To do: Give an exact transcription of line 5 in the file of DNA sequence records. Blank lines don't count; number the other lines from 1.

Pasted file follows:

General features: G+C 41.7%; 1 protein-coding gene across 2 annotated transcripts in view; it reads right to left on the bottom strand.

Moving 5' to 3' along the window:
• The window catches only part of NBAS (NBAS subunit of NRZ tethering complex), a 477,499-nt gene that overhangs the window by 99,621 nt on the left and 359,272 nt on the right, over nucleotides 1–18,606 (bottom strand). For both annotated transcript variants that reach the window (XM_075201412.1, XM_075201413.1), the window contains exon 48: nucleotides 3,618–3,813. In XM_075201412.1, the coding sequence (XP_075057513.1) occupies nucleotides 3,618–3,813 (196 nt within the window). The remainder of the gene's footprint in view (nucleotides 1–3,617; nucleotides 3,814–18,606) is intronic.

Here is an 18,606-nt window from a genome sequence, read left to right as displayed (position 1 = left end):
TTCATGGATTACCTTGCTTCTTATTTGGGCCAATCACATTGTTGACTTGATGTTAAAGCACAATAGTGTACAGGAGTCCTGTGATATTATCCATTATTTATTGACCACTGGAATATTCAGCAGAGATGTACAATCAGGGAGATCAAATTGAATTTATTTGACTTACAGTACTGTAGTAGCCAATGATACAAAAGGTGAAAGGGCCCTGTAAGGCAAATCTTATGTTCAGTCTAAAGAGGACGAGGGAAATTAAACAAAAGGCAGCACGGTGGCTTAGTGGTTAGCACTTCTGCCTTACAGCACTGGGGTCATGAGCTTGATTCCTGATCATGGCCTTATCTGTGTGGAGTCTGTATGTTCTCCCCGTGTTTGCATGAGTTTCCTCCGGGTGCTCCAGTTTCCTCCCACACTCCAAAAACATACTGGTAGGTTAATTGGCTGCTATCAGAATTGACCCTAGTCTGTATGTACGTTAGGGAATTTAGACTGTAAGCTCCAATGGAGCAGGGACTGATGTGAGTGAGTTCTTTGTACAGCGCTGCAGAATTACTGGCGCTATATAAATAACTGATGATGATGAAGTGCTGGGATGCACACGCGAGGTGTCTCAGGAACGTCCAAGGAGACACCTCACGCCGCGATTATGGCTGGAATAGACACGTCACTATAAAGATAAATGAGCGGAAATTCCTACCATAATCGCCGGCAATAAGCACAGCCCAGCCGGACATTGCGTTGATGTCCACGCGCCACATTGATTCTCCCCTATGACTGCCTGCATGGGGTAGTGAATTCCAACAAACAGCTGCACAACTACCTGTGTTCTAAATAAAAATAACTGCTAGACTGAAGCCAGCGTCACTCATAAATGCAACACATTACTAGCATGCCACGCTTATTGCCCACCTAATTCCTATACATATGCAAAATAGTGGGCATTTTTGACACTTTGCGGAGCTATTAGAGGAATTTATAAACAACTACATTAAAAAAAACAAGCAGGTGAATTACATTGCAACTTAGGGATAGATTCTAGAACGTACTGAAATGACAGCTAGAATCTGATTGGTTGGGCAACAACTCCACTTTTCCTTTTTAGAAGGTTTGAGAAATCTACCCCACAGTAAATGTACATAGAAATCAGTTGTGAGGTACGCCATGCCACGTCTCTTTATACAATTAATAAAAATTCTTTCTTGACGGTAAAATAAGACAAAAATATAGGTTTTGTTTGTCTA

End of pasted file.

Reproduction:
TTCATGGATTACCTTGCTTCTTATTTGGGCCAATCACATTGTTGACTTGATGTTAAAGCACAATAGTGTACAGGAGTCCTGTGATATTATCCATTATTTATTGACCACTGGAATATTCAGCAGAGATGTACAATCAGGGAGATCAAATTGAATTTATTTGACTTACAGTACTGTAGTAGCCAATGATACAAAAGGTGAAAGGGCCCTGTAAGGCAAATCTTATGTTCAGTCTAAAGAGGACGAGGGAAATTAAACAAAAGGCAGCACGGTGGCTTAGTGGTTAGCACTTCTGCCTTACAGCACTGGGGTCATGAGCTTGATTCCTGATCATGGCCTTATCTGTGTGGAGTCTGTATGTTCTCCCCGTGTTTGCATGAGTTTCCTCCGGGTGCTCCAGTTTCCTCCCACACTCCAAAAACATACTGGTAGGTTAATTGGCTGCTATCAGAATTGACCCTAGTCTGTATGTACGTTAGGGAATTTAGACTGTAAGCTCCAATGGAGCAGGGACTGATGTGAGTGAGTTCTTTGTACAGCGCTGCAGAATTACTGGCGCTATATAAATAACTGATGATGATGAAGTGCTGGGATGCACACGCGAGGTGTCTCAGGAACGTCCAAGGAGACACCTCACGCCGCGATTATGGCTGGAATAGACACGTCACTATAAAGATAAATGAGCGGAAATTCCTACCATAATCGCCGGCAATAAGCACAGCCCAGCCGGACATTGCGTTGATGTCCACGCGCCACATTGATTCTCCCCTATGACTGCCTGCATGGGGTAGTGAATTCCAACAAACAGCTGCACAACTACCTGTGTTCTAAATAAAAATAACTGCTAGACTGAAGCCAGCGTCACTCATAAATGCAACACATTACTAGCATGCCACGCTTATTGCCCACCTAATTCCTATACATATGCAAAATAGTGGGCATTTTTGACACTTTGCGGAGCTATTAGAGGAATTTATAAACAACTACATTAAAAAAAACAAGCAGGTGAATTACATTGCAACTTAGGGATAGATTCTAGAACGTACTGAAATGACAGCTAGAATCTGATTGGTTGGGCAACAACTCCACTTTTCCTTTTTAGAAGGTTTGAGAAATCTACCCCACAGTAAATGTACATAGAAATCAGTTGTGAGGTACGCCATGCCACGTCTCTTTATACAATTAATAAAAATTCTTTCTTGACGGTAAAATAAGACAAAAATATAGGTTTTGTTTGTCTA